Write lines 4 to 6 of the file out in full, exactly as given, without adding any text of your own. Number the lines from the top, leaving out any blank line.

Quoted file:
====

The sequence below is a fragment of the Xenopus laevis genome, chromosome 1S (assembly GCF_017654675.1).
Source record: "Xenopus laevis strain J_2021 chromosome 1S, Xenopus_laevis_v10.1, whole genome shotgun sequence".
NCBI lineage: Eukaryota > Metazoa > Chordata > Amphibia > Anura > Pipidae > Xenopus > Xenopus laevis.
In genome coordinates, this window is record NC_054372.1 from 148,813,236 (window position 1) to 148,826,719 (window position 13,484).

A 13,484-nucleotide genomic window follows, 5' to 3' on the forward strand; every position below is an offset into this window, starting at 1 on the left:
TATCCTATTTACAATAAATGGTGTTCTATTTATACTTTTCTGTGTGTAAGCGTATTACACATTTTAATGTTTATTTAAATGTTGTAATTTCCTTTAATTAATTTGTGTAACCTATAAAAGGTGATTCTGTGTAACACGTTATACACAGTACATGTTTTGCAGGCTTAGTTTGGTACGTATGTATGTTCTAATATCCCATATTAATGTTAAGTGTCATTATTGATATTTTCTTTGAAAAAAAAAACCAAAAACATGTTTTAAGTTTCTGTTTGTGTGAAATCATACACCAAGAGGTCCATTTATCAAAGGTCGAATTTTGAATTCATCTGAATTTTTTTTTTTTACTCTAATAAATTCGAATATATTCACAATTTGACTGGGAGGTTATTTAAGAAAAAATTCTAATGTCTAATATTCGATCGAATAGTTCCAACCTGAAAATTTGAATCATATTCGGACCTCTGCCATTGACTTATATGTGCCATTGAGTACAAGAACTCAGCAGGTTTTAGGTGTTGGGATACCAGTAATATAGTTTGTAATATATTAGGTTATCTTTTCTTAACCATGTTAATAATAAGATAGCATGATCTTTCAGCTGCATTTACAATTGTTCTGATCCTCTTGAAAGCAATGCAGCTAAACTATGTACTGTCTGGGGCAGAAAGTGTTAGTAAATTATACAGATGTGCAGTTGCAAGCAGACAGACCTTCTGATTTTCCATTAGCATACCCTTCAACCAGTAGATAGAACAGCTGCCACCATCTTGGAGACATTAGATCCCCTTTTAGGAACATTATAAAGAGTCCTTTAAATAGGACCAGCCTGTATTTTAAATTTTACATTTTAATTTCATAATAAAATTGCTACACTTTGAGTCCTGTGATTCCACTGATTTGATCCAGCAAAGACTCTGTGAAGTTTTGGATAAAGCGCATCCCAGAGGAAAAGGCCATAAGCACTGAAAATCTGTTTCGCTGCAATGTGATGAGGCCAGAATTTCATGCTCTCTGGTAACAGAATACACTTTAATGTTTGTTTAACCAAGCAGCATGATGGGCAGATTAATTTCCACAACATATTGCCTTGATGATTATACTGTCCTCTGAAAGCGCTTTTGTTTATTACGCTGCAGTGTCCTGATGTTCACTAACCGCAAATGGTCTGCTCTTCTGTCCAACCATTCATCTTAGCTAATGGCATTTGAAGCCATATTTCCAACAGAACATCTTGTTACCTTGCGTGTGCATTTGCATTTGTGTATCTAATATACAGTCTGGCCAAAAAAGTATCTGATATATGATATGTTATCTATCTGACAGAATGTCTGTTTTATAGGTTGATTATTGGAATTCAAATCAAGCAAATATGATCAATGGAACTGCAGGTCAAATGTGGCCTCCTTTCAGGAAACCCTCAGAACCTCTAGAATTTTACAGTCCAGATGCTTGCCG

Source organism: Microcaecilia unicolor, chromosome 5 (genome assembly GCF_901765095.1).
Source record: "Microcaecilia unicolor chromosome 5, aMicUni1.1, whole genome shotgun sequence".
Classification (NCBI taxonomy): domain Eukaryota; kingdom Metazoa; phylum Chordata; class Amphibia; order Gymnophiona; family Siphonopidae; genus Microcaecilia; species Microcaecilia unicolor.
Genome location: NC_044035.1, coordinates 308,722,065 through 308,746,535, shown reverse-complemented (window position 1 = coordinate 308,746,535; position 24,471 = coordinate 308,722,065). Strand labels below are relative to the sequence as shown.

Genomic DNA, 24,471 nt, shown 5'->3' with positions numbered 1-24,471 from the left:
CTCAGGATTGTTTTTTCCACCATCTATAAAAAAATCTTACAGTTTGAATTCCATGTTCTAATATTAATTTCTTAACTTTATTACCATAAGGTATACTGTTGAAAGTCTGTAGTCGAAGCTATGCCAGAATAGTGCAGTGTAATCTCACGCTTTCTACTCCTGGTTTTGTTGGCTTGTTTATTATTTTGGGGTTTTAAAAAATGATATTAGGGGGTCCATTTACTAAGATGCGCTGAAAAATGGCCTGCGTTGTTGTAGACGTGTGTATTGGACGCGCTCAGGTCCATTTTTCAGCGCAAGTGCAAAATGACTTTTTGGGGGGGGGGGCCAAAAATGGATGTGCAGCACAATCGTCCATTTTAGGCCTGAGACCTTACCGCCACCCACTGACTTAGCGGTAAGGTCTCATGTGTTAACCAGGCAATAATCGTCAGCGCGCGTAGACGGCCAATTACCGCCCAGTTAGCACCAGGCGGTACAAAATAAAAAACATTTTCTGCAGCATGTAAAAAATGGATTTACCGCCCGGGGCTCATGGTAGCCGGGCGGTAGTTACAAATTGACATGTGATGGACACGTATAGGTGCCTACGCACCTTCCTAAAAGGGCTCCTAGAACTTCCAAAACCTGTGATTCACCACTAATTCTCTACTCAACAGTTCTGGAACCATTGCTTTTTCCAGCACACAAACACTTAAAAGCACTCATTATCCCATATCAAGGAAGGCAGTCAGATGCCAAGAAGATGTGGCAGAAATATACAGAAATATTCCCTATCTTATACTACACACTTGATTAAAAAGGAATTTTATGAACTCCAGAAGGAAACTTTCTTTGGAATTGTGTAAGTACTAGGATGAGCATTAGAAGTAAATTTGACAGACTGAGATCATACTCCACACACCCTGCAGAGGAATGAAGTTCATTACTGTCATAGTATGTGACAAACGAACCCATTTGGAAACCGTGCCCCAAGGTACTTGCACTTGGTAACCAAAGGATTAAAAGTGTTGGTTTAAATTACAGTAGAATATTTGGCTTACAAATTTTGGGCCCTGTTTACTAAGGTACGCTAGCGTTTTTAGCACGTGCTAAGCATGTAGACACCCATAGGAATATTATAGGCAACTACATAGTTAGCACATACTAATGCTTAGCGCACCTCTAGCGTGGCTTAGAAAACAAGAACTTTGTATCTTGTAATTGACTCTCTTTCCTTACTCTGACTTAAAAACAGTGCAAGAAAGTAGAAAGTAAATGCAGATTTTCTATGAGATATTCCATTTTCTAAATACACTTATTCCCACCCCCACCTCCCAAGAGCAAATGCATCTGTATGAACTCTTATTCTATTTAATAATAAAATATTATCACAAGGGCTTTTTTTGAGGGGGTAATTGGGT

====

In genome coordinates, this window is record NC_054372.1 from 148,813,236 (window position 1) to 148,826,719 (window position 13,484).

A 13,484-nucleotide genomic window follows, 5' to 3' on the forward strand; every position below is an offset into this window, starting at 1 on the left:
TATCCTATTTACAATAAATGGTGTTCTATTTATACTTTTCTGTGTGTAAGCGTATTACACATTTTAATGTTTATTTAAATGTTGTAATTTCCTTTAATTAATTTGTGTAACCTATAAAAGGTGATTCTGTGTAACACGTTATACACAGTACATGTTTTGCAGGCTTAGTTTGGTACGTATGTATGTTCTAATATCCCATATTAATGTTAAGTGTCATTATTGATATTTTCTTTGAAAAAAAAAACCAAAAACATGTTTTAAGTTTCTGTTTGTGTGAAATCATACACCAAGAGGTCCATTTATCAAAGGTCGAATTTTGAATTCATCTGAATTTTTTTTTTTTACTCTAATAAATTCGAATATATTCACAATTTGACTGGGAGGTTATTTAAGAAAAAATTCTAATGTCTAATATTCGATCGAATAGTTCCAACCTGAAAATTTGAATCATATTCGGACCTCTGCCATTGACTTATATGTGCCATTGAGTACAAGAACTCAGCAGGTTTTAGGTGTTGGGATACCAGTAATATAGTTTGTAATATATTAGGTTATCTTTTCTTAACCATGTTAATAATAAGATAGCATGATCTTTCAGCTGCATTTACAATTGTTCTGATCCTCTTGAAAGCAATGCAGCTAAACTATGTACTGTCTGGGGCAGAAAGTGTTAGTAAATTATACAGATGTGCAGTTGCAAGCAGACAGACCTTCTGATTTTCCATTAGCATACCCTTCAACCAGTAGATAGAACAGCTGCCACCATCTTGGAGACATTAGATCCCCTTTTAGGAACATTATAAAGAGTCCTTTAAATAGGACCAGCCTGTATTTTAAATTTTACATTTTAATTTCATAATAAAATTGCTACACTTTGAGTCCTGTGATTCCACTGATTTGATCCAGCAAAGACTCTGTGAAGTTTTGGATAAAGCGCATCCCAGAGGAAAAGGCCATAAGCACTGAAAATCTGTTTCGCTGCAATGTGATGAGGCCAGAATTTCATGCTCTCTGGTAACAGAATACACTTTAATGTTTGTTTAACCAAGCAGCATGATGGGCAGATTAATTTCCACAACATATTGCCTTGATGATTATACTGTCCTCTGAAAGCGCTTTTGTTTATTACGCTGCAGTGTCCTGATGTTCACTAACCGCAAATGGTCTGCTCTTCTGTCCAACCATTCATCTTAGCTAATGGCATTTGAAGCCATATTTCCAACAGAACATCTTGTTACCTTGCGTGTGCATTTGCATTTGTGTATCTAATATACAGTCTGGCCAAAAAAGTATCTGATATATGATATGTTATCTATCTGACAGAATGTCTGTTTTATAGGTTGATTATTGGAATTCAAATCAAGCAAATATGATCAATGGAACTGCAGGTCAAATGTGGCCTCCTTTCAGGAAACCCTCAGAACCTCTAGAATTTTACAGTCCAGATGCTTGCCG